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The oldest free-standing structures on Earth: the Megalithic temples of Malta

David Goran

The prehistoric monumental temples of Malta that date from 5,500 to 2,500 BC are the oldest buildings in Europe, even older than the Pyramids of Egypt and Stonehenge. Remarkable for their diversity of form and decoration, they rank among the earliest free-standing buildings in the world and they are the result of local innovations in a process of a cultural evolution. The dating of this prehistoric site was done using radio carbon testing of pottery and bones found around those temples in Malta.

Altars, Ggantija. Source

Altars, Ggantija. Source

 

 

The forecourt of Hagar Qim. Source

The forecourt of Hagar Qim. Source

 

The development of the temples has been split up into three phases spanning the bronze age through the use of radiocarbon dating. The most known are the temples of Ġgantija on the island of Gozo, Hagar Qim, Mnajdra, and Tarxien.

Ġgantija 

 

The megalithic remains at Ggantija. Source

The megalithic remains at Ggantija. Source

The Ġgantija temples are one of the most important archaeological sites from the Neolithic on the Mediterranean island of Gozo. The site consists of two temples dating back to between 3600 and 3200 BC, which makes this temples more than 5500 years old and the world second oldest manmade structure after Gobekli Tepe. The temples were dedicated to the Great Earth Mother, a goddess of fertility, and also seems to have been a place to pray for healing. According to local Gozitan folklore, a giantess with a child hanging from her shoulders built these temples and used them as places of worship.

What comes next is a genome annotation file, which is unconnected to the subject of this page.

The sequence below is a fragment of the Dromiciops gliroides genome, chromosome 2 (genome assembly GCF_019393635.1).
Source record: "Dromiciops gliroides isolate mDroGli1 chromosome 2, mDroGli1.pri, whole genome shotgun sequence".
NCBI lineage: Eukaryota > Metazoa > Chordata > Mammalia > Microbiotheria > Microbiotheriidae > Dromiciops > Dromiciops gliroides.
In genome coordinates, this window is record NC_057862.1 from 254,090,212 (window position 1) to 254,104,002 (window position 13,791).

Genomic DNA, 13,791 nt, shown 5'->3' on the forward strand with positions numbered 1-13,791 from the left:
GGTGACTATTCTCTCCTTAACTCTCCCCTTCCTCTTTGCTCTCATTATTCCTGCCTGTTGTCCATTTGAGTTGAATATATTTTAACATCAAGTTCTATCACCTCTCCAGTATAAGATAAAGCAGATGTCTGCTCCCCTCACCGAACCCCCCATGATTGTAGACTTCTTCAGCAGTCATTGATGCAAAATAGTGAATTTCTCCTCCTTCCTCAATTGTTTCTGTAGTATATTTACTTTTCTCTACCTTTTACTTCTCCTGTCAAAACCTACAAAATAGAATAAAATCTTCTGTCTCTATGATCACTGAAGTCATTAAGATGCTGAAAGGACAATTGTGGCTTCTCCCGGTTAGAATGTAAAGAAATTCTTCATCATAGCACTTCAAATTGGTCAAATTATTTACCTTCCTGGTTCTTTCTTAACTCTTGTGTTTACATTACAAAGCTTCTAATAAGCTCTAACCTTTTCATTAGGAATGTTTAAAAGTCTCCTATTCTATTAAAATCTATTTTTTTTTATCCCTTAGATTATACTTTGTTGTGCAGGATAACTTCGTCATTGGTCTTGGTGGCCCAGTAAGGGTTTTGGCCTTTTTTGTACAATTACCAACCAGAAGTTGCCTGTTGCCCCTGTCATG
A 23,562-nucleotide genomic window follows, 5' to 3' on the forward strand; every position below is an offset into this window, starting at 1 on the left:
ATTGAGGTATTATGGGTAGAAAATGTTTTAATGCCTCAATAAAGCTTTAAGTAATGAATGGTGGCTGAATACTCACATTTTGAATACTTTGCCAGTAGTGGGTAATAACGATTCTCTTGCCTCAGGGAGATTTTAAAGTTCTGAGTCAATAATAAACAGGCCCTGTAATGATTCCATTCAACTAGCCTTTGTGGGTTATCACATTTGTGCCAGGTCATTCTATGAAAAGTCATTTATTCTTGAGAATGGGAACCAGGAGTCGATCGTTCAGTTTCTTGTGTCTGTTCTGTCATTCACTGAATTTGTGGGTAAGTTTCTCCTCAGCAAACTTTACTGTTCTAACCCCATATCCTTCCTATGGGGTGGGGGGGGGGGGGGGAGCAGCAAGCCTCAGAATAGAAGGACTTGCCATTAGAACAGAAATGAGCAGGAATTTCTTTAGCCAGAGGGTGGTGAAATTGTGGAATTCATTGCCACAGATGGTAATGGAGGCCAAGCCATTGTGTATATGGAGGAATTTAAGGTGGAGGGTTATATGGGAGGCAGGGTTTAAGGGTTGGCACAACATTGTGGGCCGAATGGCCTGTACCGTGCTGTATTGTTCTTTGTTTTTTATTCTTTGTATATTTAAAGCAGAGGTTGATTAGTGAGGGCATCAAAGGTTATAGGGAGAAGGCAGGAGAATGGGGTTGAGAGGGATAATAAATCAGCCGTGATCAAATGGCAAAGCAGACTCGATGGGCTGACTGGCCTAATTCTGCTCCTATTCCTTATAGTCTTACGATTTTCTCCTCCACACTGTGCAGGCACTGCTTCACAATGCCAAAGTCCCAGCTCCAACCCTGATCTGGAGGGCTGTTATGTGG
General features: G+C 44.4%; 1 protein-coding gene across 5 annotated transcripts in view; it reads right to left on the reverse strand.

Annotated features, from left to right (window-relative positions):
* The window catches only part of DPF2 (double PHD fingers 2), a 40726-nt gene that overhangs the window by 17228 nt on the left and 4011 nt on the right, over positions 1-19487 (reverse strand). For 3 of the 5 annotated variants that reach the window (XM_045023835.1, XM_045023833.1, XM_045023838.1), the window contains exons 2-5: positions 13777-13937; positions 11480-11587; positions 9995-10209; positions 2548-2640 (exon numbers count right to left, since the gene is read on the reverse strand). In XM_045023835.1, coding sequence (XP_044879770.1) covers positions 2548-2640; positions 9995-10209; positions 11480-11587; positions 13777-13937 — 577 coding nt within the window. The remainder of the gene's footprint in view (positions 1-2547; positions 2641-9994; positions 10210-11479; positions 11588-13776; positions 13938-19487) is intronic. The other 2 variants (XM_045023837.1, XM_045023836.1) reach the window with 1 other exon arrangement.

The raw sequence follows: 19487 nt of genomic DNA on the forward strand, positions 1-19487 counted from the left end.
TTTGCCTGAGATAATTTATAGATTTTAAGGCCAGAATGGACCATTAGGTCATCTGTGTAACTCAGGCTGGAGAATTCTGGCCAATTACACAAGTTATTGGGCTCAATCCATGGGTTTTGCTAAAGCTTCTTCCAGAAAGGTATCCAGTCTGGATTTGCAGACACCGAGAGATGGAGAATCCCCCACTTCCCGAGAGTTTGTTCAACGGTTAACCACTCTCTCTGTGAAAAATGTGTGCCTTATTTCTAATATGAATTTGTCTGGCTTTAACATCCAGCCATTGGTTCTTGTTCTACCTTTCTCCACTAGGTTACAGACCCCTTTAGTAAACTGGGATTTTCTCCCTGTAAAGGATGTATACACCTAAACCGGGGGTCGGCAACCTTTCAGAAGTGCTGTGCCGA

Hagar Qim

Hagar Qim, Malta. Source 1 Source 2

Hagar Qim, Malta. Source 1 Source 2

Hagar Qim is a megalithic temple complex dating from the Ggantija phase and is one of the most impressive temples of Malta. Located on the southern edge of the island of Malta, it stands on a hilltop overlooking the sea and the islet of Fifla. Within the temple are two alters, supported by ‘mushroom’ shaped stones and it has been suggested that these indicate the use of hallucinogens. The Hagar Qim façade contains the largest stone used in Maltese megalithic architecture which can be found on the Northern wall of this temple, over 7m long and weighing 57 tons.

Mnajdra

Mnajdra, Malta. Source 1 Source 2

Mnajdra, Malta. Source 1 Source 2

Mnajdra is a megalithic temple complex found on the southern coast of the Mediterranean island of Malta in a little valley below the hill on which the temple of Hagar Qim stands. It is a simple three-apsed structure facing a common oval forecourt dating from c. 3600-3200 BC, not longer after Ggantija was built. The temple is made of coralline limestone, the main structural systems used in the temples are corbelling with smaller stones and large slabs of limestone. Thanks to its good state of preservation, Mnajdra is the most atmospheric of Malta’s many ancient temples.

Tarxien

Tarxien, Malta. Source 1 Source 2

Tarxien, Malta. Source 1 Source 2

 The Tarxien Temple is a megalithic complex consisting of four structures built between 3600 and 2500 BC and it’s the most elaborately decorated of the temples of Malta which includes depictions of domestic animals carved in relief, altars, and screens decorated with spiral designs and that’s why these temples are part of the UNESCO World Heritage Sites. The Tarxien temples were likely to have been an important hub of economic, religious and political life.